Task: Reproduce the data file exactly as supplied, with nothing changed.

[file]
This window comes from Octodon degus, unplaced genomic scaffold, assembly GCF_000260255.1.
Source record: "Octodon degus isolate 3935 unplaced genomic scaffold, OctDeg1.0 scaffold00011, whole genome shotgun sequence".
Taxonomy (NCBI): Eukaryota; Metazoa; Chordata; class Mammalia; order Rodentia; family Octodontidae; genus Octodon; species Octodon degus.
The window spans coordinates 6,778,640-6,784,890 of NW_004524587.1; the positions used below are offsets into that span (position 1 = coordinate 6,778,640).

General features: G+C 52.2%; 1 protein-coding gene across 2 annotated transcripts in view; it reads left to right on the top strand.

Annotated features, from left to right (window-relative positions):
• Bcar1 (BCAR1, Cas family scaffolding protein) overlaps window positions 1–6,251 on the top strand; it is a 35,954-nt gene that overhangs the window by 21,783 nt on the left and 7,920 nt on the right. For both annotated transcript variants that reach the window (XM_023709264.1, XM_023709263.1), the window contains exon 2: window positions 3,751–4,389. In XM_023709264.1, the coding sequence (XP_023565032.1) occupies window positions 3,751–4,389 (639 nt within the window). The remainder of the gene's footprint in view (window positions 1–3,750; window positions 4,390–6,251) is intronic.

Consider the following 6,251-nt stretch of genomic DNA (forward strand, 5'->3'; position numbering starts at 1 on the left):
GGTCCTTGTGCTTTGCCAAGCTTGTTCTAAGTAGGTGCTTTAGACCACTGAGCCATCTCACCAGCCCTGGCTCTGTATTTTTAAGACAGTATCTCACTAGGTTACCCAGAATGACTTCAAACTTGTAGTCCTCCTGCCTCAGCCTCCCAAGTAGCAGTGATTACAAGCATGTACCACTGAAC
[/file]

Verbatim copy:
This window comes from Octodon degus, unplaced genomic scaffold, assembly GCF_000260255.1.
Source record: "Octodon degus isolate 3935 unplaced genomic scaffold, OctDeg1.0 scaffold00011, whole genome shotgun sequence".
Taxonomy (NCBI): Eukaryota; Metazoa; Chordata; class Mammalia; order Rodentia; family Octodontidae; genus Octodon; species Octodon degus.
The window spans coordinates 6,778,640-6,784,890 of NW_004524587.1; the positions used below are offsets into that span (position 1 = coordinate 6,778,640).

General features: G+C 52.2%; 1 protein-coding gene across 2 annotated transcripts in view; it reads left to right on the top strand.

Annotated features, from left to right (window-relative positions):
• Bcar1 (BCAR1, Cas family scaffolding protein) overlaps window positions 1–6,251 on the top strand; it is a 35,954-nt gene that overhangs the window by 21,783 nt on the left and 7,920 nt on the right. For both annotated transcript variants that reach the window (XM_023709264.1, XM_023709263.1), the window contains exon 2: window positions 3,751–4,389. In XM_023709264.1, the coding sequence (XP_023565032.1) occupies window positions 3,751–4,389 (639 nt within the window). The remainder of the gene's footprint in view (window positions 1–3,750; window positions 4,390–6,251) is intronic.

Consider the following 6,251-nt stretch of genomic DNA (forward strand, 5'->3'; position numbering starts at 1 on the left):
GGTCCTTGTGCTTTGCCAAGCTTGTTCTAAGTAGGTGCTTTAGACCACTGAGCCATCTCACCAGCCCTGGCTCTGTATTTTTAAGACAGTATCTCACTAGGTTACCCAGAATGACTTCAAACTTGTAGTCCTCCTGCCTCAGCCTCCCAAGTAGCAGTGATTACAAGCATGTACCACTGAAC